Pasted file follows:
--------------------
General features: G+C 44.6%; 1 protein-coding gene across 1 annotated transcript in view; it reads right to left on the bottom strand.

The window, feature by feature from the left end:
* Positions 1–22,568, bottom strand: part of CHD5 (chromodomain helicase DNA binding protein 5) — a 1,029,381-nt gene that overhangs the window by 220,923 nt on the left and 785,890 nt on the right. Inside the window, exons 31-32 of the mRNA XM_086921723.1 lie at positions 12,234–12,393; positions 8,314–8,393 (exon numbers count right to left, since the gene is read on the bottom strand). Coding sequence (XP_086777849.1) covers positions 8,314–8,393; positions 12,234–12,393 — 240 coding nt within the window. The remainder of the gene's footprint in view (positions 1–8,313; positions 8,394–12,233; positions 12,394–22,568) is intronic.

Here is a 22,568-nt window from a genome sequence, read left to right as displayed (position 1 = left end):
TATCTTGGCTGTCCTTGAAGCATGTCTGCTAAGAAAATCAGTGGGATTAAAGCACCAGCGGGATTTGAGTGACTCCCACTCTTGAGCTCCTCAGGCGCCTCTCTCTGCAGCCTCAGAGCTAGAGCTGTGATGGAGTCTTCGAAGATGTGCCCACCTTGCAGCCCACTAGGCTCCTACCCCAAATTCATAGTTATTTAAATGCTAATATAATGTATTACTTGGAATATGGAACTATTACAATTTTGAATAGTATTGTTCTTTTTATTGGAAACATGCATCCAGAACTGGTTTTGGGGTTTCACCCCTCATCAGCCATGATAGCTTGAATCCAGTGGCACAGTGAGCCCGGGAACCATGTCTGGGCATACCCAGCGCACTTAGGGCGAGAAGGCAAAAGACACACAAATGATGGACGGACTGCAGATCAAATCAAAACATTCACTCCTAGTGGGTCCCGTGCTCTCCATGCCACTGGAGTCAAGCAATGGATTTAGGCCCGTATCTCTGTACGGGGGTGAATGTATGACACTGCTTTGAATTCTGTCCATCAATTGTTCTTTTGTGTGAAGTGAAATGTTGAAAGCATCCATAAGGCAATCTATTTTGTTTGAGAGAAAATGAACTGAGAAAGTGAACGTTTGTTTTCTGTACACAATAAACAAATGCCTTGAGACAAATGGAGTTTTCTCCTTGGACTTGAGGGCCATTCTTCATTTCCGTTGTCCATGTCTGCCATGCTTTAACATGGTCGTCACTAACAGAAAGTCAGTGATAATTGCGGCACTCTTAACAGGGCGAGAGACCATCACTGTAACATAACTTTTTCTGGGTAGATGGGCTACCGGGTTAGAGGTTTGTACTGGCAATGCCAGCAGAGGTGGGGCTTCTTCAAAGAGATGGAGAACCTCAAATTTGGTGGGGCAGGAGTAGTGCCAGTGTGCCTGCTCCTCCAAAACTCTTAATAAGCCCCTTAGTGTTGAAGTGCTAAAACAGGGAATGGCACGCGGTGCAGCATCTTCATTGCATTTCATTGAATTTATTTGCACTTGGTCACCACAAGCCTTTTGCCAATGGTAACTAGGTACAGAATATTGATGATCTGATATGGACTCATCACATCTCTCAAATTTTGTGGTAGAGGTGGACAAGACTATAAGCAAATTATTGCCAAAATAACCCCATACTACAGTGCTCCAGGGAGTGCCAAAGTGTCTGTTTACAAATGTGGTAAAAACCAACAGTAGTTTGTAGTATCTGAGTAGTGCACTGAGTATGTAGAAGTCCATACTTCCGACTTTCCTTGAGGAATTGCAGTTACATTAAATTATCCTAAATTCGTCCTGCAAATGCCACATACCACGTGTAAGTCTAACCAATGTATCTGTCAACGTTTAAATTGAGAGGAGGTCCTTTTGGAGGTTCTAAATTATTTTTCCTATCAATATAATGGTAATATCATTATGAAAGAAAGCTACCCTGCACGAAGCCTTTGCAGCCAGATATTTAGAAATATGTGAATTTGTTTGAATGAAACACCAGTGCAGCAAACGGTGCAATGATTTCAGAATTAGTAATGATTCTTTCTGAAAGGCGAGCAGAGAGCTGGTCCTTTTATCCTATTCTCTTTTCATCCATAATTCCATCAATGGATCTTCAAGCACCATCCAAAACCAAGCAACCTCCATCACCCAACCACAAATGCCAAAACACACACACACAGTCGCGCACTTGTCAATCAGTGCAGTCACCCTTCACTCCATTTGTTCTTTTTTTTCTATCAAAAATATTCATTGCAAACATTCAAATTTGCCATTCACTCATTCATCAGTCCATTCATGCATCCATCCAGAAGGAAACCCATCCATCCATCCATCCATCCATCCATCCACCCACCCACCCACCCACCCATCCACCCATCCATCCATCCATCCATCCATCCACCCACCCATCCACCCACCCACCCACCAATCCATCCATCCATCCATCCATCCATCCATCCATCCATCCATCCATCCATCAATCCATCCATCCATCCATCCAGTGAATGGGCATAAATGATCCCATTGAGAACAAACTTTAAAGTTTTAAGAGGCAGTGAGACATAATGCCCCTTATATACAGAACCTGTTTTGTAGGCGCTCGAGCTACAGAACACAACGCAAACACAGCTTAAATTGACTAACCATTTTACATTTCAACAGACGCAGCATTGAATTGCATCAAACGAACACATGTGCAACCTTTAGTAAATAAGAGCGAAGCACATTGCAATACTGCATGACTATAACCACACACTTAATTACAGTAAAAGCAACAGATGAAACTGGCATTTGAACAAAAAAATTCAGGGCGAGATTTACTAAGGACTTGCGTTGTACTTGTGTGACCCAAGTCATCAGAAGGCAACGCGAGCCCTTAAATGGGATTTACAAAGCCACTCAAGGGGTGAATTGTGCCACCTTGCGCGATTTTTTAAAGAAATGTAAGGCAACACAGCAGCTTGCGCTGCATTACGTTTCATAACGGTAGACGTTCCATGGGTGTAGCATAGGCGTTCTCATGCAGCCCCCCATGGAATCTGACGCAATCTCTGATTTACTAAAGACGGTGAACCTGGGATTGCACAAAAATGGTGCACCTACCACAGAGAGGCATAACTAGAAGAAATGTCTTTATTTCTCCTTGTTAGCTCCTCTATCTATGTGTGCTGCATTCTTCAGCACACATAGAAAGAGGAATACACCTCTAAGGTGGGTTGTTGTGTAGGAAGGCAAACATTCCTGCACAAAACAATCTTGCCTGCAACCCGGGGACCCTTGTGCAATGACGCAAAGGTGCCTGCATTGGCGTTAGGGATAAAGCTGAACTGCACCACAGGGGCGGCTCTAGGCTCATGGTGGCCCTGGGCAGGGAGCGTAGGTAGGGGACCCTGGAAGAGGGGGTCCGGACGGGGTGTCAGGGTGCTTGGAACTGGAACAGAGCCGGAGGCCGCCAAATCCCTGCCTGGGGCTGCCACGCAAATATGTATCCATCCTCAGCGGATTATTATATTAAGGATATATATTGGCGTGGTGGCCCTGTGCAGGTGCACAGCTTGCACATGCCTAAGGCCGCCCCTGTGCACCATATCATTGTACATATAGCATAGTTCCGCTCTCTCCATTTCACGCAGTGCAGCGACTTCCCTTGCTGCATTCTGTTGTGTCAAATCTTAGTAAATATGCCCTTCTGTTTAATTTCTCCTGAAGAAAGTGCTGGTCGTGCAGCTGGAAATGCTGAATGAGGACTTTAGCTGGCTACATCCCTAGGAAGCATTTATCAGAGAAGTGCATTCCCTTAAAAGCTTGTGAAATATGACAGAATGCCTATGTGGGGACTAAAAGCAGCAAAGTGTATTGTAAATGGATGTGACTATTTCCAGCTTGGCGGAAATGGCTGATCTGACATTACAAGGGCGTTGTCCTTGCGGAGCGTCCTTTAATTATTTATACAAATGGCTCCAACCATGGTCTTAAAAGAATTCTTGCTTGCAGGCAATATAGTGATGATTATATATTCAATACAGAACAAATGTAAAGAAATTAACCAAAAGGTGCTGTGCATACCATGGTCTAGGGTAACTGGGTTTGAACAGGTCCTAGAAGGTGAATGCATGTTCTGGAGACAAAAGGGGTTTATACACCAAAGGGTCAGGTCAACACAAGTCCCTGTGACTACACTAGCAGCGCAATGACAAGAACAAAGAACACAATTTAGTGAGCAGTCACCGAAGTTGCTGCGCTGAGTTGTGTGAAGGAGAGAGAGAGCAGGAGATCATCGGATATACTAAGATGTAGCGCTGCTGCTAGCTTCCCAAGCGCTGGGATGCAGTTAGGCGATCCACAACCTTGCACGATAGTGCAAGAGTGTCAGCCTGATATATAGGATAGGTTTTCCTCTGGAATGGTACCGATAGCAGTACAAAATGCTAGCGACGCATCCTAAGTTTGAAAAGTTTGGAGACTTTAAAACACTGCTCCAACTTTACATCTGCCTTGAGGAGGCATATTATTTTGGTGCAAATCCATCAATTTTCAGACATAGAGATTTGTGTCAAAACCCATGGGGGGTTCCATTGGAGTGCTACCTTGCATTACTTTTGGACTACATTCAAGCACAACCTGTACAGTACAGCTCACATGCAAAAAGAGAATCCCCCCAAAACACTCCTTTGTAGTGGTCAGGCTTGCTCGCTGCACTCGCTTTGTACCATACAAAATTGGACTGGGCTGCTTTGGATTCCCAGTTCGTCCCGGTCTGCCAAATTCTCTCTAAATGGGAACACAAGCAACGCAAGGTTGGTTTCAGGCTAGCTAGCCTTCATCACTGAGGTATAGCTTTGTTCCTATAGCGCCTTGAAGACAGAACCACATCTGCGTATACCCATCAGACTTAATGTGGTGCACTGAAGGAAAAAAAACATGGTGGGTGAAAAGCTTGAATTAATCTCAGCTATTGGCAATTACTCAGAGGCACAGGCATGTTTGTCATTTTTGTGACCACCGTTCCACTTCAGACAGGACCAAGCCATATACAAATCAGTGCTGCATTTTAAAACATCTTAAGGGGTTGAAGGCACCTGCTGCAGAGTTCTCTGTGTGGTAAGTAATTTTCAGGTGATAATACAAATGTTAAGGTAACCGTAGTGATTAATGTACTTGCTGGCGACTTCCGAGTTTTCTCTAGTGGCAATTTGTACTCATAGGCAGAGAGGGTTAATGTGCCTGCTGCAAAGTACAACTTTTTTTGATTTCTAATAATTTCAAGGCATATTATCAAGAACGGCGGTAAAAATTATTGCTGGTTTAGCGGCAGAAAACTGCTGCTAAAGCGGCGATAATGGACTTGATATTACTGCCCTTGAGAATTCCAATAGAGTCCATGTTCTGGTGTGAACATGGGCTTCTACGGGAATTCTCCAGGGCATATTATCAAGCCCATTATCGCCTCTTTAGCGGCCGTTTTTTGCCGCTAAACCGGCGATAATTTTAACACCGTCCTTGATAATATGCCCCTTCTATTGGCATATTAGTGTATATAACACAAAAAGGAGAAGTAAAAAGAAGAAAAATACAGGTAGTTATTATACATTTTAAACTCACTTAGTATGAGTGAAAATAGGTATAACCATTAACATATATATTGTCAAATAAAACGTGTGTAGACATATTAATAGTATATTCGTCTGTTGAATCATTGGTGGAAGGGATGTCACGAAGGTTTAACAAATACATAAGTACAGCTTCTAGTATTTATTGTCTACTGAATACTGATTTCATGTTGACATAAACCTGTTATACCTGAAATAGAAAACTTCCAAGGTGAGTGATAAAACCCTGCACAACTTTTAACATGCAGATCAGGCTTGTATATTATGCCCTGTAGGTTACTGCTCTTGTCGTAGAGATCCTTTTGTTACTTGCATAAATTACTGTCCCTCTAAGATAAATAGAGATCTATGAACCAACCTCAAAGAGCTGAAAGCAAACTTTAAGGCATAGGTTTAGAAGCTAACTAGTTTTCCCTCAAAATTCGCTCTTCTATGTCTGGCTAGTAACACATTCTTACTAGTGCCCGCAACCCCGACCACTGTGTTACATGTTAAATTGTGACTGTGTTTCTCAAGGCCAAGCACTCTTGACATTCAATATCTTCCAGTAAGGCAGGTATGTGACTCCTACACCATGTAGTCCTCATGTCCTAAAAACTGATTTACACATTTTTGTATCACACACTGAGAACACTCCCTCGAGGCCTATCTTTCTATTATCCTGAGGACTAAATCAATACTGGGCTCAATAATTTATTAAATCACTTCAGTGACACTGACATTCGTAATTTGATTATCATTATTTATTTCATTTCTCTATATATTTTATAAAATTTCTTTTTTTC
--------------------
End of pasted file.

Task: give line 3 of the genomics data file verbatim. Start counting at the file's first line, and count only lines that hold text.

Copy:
* Positions 1–22,568, bottom strand: part of CHD5 (chromodomain helicase DNA binding protein 5) — a 1,029,381-nt gene that overhangs the window by 220,923 nt on the left and 785,890 nt on the right. Inside the window, exons 31-32 of the mRNA XM_086921723.1 lie at positions 12,234–12,393; positions 8,314–8,393 (exon numbers count right to left, since the gene is read on the bottom strand). Coding sequence (XP_086777849.1) covers positions 8,314–8,393; positions 12,234–12,393 — 240 coding nt within the window. The remainder of the gene's footprint in view (positions 1–8,313; positions 8,394–12,233; positions 12,394–22,568) is intronic.